The eighteenth-century Dublin town house
Form, function and finance
Christine Casey, editor
'There can be few things more satisfying than a book that brings erudition and insight to the cherished and familiar, and honours its subject by tempering heart-felt applause with sober reflection and honest evaluation. Without resorting to a story-writer’s tricks, where character and plot can so easily stand in for a good solid critique of the real subject, this book does all this and more for its theme, the Dublin town house of the 18th century. Like a good collection of short stories by Raymond Chandler, it layers narratives along an ostensibly straightforward theme (here, the town house); includes speculation & intrigue (the finances of development), style & class (residents and usage); and boasts some exceptional moments that lift it above even the best of the rest of the genre, notably a particularly intriguing content and a fine production … yet this volume still possesses an exceptional uniformity which can only be the result of masterly oversight by its editor, Christine Casey … And what else makes it so special? It’s that rare combination of scope and depth, with the town house “in the round” … so this book is also an important reminder of the health of the discipline in Ireland and beyond … a touch of class, [this book] provided a hugely engaging experience, and just the kind of thing to fascinate a Marlowe', Seán O’Reilly, Irish Arts Review (Spring 2011).
‘Walking down any street in central Dublin, one will pass innumerable Georgian townhouses. To the casual passerby they seem fairly similar and rather boring. Casey and her contributors prove that assumption wrong … the politics involved in construction in specific areas are discussed. The personalities of those who built them as speculators come through in several pieces … With many illustrations and colour plates, this study is certain to make the reader look with more care at the rows of Dublin town homes', Reference & Research Book News (April 2011).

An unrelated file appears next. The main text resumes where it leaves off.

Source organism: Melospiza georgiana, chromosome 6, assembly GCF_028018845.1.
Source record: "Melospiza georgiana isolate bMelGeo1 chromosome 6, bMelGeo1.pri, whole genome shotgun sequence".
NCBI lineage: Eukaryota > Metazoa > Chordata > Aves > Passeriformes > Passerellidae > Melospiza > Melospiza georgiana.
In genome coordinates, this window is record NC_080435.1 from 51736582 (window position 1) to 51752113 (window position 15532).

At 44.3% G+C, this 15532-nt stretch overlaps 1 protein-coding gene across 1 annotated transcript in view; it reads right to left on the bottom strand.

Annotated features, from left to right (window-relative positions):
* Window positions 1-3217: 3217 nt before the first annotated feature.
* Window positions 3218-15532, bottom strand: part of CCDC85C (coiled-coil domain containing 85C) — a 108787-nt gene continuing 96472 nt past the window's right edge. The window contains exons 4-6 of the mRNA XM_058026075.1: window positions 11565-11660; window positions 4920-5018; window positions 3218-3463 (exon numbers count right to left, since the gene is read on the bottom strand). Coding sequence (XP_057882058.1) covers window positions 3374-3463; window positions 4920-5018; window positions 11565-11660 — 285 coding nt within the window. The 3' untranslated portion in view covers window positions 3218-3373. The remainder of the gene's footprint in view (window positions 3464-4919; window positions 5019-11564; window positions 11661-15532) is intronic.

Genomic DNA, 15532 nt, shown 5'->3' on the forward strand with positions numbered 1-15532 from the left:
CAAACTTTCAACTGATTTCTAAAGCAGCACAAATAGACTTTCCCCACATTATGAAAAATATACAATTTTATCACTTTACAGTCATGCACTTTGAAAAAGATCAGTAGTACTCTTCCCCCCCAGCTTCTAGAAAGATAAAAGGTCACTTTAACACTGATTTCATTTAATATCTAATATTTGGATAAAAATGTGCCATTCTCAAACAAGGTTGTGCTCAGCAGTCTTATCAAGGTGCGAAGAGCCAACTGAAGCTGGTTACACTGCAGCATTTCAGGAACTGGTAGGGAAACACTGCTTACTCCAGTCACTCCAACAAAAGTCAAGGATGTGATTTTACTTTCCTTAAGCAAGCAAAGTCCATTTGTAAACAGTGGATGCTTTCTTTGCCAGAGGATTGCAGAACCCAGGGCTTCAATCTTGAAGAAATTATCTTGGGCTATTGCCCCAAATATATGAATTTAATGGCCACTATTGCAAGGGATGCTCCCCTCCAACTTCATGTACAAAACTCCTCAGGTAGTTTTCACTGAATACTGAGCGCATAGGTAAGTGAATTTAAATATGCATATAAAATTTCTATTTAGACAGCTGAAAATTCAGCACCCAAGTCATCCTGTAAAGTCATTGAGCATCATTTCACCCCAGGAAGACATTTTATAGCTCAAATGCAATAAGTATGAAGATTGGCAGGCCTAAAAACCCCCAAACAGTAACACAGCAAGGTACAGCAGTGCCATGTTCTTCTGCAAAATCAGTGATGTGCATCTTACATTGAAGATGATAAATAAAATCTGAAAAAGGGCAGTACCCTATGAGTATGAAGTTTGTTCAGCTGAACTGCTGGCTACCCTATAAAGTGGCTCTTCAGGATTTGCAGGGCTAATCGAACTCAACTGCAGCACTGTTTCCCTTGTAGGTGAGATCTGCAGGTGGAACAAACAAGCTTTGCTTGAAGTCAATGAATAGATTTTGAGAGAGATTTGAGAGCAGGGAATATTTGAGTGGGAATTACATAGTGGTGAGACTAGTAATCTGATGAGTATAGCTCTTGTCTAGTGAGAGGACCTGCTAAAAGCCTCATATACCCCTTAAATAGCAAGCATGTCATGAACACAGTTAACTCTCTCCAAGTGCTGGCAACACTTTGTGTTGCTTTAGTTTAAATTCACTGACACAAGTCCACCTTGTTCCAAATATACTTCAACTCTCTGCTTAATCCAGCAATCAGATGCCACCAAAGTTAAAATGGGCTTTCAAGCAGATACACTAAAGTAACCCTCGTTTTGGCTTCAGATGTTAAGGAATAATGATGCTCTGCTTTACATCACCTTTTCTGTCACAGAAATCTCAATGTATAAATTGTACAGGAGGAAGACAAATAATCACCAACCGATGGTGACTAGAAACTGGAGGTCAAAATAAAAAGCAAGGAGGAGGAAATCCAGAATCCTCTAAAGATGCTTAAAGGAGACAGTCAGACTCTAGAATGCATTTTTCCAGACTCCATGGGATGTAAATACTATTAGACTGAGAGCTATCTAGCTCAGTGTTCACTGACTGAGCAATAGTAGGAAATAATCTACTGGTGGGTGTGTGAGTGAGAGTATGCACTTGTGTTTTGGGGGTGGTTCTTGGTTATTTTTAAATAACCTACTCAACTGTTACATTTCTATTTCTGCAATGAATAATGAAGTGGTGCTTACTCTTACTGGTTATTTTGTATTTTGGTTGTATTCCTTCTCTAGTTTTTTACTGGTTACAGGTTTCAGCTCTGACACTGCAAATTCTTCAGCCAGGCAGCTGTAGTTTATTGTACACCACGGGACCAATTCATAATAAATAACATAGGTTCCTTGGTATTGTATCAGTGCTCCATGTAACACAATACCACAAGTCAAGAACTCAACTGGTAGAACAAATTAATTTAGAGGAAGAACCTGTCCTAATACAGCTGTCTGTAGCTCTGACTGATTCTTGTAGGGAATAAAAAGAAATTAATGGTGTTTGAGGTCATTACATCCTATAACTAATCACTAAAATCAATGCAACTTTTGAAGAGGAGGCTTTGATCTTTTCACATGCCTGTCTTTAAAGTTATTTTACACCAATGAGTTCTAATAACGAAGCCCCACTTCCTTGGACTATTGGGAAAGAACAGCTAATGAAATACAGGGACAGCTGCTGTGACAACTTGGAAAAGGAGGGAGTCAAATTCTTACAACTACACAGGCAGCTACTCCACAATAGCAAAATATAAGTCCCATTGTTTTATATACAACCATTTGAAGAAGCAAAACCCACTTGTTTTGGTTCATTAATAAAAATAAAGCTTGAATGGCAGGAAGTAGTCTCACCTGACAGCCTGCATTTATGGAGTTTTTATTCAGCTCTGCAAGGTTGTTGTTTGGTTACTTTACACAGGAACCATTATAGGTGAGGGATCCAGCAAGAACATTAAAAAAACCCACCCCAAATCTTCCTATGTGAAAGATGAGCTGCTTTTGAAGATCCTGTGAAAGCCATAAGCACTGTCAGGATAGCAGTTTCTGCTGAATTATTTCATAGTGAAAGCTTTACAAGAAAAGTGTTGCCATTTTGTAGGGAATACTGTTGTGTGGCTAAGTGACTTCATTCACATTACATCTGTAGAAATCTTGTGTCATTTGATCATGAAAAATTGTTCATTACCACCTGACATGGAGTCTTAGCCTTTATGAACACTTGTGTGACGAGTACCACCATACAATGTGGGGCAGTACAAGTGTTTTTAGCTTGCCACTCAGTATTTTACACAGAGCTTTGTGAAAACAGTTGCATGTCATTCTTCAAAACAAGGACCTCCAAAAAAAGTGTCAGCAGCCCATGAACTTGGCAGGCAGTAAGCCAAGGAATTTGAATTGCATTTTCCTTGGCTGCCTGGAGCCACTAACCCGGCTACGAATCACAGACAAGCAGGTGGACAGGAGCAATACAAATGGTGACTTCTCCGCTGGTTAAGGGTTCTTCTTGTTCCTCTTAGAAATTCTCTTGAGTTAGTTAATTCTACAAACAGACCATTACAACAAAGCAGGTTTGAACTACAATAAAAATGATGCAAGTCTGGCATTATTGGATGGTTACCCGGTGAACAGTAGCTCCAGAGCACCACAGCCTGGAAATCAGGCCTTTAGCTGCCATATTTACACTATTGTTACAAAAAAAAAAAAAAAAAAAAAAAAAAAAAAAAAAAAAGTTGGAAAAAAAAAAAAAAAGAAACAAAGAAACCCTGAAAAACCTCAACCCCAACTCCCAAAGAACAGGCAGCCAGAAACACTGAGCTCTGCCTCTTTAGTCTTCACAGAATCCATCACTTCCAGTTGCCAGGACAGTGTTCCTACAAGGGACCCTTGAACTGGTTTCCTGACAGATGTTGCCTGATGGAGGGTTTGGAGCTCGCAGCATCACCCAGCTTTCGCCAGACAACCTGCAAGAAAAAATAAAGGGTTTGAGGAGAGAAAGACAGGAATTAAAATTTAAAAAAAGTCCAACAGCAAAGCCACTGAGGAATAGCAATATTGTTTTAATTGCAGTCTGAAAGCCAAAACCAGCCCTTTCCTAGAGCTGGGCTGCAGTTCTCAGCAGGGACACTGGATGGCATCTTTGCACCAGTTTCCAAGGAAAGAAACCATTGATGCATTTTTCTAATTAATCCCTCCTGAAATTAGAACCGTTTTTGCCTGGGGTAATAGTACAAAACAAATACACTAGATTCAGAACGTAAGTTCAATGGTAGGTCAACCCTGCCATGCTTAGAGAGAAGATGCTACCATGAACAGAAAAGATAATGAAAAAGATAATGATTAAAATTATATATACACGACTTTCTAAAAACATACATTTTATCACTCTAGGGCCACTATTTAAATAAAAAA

‘The collection of nineteen individually authored essays contained in The Eighteenth-Century Dublin Town House offer an exploration of this domestic landscape through a wide and considered range of disciplinary lenses engaged across a number of scales. What is provided is a series of fragmentary insights that negotiate the physical and ephemeral phenomena that constituted and affected the shape and uses of the house over time … The essays presented in this well-edited volume provide pathways through the intricacies of the eighteenth-century town house … they often provide and interrogation of the subject that offers new knowledge in a way that is open ended and invites or perhaps even defines further scholarship', Gary A. Boyd, Journal of British Studies (January 2012).
‘The historiography of Georgian Dublin has experienced a revival in years … This important, and sumptuously illustrated, volume makes a major contribution to this expanding field of enquiry through its focus on that classic emblem of Georgian Dublin, the townhouse … Toby Barnard’s excellent introduction sets the remaining essays in historiographical and geographical context, and points to the significance of some of the findings made by individual authors … The essays in this book are written from a number of different disciplinary and methodological vantage points, with some chapters offering often quite wide-ranging perspectives, while others provide more detailed studies of individual houses … individually and collectively [the essays] add greatly to our knowledge of eighteenth-century Dublin … I can strongly recommend this book', Patrick Walsh, Eighteenth-Century Ireland (2011).